Whilst there has been much academic concern with the law in this field,28 there has been a clear and consistent voice from the government and the judiciary that these rules do not require revision. Indeed, calls for the law to accept greater political activity by charities have long been resisted by governments on the policy basis that the public need protection against “fundamentalism,” as do donors and taxpayers who may not wish their fiscal contributions used to further political ends that they may not hold or have not endorsed.29 This view has also been adopted by some sector commentators, who fear that if the rules were to change, there could be hijacking of a charity’s campaigning ability to further corporate agendas or those of other powerful interests seeking to take advantage of a more liberal ability to lobby for political change and that this would not afford protection for the public.30 Indeed, on broad policy grounds most common-law-based societies accept that charities advantaged by legal and taxation status should not support or be political parties. Nevertheless, most charitable objects rely upon some political means for their execution and it is at this juncture that the policy and legal rules become indeterminate.

(b) An agenda for change

Recently, however, there has been a groundswell of support to revisit the rules on political campaigning by charities in England and Wales. A self-styled “Advisory Group” on campaigning and the voluntary sector, chaired by Baroness Kennedy, reported in May 2007 recommending that trustees of charities be able to engage exclusively in political activities in furtherance of their charitable objects, e.g. to eradicate the subsidiary rule.31 The report noted the contradictions in the law, particularly in terms of the view that the court and the Charity Commission were unable to determine the public benefit of controversial political issues at the same time as requiring them to assess public benefit in other contentious areas, such as in the case of independent schools.32 It criticized the breadth of the construction of the term “political” and called for a clarification of the law and for an opening up of the legal rules to allow all political activities save support of political parties.33

In so doing, the report linked engagement of the public in the democratic sphere with liberalizing the charity rules. The report noted the public disengagement from the broad political sphere in terms of a lower propensity to vote, to trust in politicians, or to take up membership of political parties. The report also posited the view, as noted above, that at the same time as voter turnout has declined, members of the public have become more active in their communities as individuals and as members of voluntary and community organizations. Given this pressure from within organizations and their membership, it is argued, there is a natural progression to allow organizations more political leeway to harness the political will of their membership. To turn the policy rationale on its head: far from needing to protect the public from political activity by charities, the law should encourage the public to participate in democratic processes through such organizations. The Advisory Report thus took a two-handed approach to arguing for a revision of the rules in this field, reinforcing the questionable foundations of the law with the pressing policy need to reengage the public in the political sphere.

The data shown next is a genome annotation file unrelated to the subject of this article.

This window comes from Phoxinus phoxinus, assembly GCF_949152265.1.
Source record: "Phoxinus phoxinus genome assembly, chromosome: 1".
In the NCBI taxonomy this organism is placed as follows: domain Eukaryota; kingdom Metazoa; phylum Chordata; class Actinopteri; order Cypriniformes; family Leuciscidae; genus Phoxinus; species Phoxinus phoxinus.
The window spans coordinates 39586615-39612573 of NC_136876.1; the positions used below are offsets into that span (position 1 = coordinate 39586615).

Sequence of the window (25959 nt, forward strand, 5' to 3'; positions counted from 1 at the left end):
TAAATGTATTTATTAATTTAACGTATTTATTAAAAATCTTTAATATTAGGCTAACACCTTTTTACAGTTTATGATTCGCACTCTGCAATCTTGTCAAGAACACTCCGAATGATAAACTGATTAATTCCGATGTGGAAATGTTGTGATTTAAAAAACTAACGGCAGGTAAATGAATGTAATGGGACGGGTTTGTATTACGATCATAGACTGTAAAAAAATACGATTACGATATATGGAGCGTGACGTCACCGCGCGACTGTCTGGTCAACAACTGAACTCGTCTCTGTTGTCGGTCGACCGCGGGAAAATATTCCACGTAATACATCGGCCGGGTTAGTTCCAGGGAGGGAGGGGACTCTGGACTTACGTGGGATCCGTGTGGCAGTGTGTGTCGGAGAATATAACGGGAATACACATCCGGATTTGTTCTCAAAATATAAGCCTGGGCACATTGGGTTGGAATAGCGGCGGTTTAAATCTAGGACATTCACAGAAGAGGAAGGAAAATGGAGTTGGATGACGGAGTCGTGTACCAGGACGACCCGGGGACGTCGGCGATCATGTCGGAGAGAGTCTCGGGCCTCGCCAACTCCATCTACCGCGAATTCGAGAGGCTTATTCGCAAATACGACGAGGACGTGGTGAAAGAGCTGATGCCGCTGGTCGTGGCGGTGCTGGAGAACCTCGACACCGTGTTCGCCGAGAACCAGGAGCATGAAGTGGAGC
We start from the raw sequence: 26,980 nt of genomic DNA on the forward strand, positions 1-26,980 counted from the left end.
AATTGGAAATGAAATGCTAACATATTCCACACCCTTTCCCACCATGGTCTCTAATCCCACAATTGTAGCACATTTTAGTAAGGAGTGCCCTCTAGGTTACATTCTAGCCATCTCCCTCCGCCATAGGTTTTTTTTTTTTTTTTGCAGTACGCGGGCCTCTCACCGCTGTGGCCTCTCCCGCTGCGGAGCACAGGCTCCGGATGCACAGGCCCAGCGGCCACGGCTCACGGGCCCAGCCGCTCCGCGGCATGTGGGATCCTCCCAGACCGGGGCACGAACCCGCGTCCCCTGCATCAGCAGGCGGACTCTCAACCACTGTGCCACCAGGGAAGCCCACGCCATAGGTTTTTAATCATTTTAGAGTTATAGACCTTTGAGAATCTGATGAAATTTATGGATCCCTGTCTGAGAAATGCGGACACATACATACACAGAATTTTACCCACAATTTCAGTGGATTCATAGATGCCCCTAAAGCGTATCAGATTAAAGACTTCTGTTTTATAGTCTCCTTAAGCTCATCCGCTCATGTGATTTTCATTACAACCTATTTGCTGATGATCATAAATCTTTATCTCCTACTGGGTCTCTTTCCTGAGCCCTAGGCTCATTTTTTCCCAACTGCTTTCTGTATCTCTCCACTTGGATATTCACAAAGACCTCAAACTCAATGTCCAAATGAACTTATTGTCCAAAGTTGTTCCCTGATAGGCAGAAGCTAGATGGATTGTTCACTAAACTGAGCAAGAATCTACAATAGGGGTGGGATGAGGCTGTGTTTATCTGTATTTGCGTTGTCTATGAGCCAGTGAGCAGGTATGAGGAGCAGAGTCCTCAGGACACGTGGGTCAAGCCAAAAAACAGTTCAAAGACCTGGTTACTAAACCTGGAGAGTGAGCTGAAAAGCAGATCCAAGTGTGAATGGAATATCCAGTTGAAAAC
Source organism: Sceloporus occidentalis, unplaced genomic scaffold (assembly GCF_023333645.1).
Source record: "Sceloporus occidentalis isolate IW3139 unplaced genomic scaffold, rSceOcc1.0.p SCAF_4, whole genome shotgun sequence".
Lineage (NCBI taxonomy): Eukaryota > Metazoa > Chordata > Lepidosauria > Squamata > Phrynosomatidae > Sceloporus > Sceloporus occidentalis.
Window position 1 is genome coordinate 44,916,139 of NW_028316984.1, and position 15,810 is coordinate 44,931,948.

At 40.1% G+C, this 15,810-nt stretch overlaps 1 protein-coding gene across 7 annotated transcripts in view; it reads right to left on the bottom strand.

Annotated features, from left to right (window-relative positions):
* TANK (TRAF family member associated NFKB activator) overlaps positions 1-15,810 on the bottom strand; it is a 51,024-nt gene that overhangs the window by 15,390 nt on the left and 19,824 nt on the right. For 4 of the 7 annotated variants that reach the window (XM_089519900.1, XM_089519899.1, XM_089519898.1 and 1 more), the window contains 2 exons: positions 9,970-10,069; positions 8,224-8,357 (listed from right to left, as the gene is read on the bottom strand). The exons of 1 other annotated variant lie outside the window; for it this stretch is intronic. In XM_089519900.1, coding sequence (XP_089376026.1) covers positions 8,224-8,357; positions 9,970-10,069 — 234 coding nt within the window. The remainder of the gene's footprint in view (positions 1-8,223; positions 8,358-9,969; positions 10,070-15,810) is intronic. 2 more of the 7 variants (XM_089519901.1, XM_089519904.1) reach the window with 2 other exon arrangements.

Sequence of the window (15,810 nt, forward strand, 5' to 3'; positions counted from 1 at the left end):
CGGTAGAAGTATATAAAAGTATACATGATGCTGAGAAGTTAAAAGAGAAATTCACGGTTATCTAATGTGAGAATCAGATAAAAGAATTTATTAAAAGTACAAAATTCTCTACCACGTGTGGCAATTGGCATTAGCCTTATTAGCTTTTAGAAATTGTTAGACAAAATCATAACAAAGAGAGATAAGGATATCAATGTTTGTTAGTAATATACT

To different degrees a number of other reports have also emphasized the connection between participative and representative politics, advocating harnessing individual activism into a broader more formal democratic sphere.34 It is certainly the case that membership of voluntary and community organizations has increased at a time when traditional political engagement has fallen. But there is little evidence to link the two or to suggest that membership of a charity or other voluntary and community organization that campaigns as part of its work equates with a political mandate for that organization from its members. There are, of course, many reasons why members may join an organization and for this reason alone membership doesn’t necessarily indicate either that there is support for all of the charity’s aims or that the members are politically engaged with the organization. As demonstrated in the context of UK voluntary and community organizations, it is usually the case that less than 10% of an organization’s members will be “active participants,” and often membership of organizations occurs because the person joining wishes to have access to “information, advice, support and representation” rather than to support a lobbying issue.35 Nevertheless charities and other voluntary and community sector organizations represent a tangible link between the public and the democratic process, whether through active participation or through awareness-raising. The central argument of the Advisory Report is that this link should be given the legal flexibility to develop more fully.

The Advisory Report, although ostensibly presenting little that was new in terms of analysis of the law, nevertheless tapped into the policy push for civic engagement and found favor in government circles, particularly with the then-Minister for the Third Sector, Ed Miliband. The timing was propitious. The Government’s Third Sector Review, published shortly after the Advisory Group’s report, set out four common goals for government and the sector, viz.: enabling voice and campaigning, strengthening communities, transforming public services, and encouraging social enterprise.36 In terms of voice and campaigning, the Third Sector Review recognized the uncertainty in the current law, which requires political activities of charities to be no more than subsidiary to an acceptable charitable purpose. But whilst the Review underlined the overriding need for an organization to have a purpose charitable in law (i.e., not a political purpose or linked to a political purpose), it nevertheless appeared to accept that political means could play a more prominent role in achieving that charitable purpose since “it is surely possible, in a well-run charity, for political activity to be ‘dominant’ within a charity and yet still enable it to further its charitable purpose.”37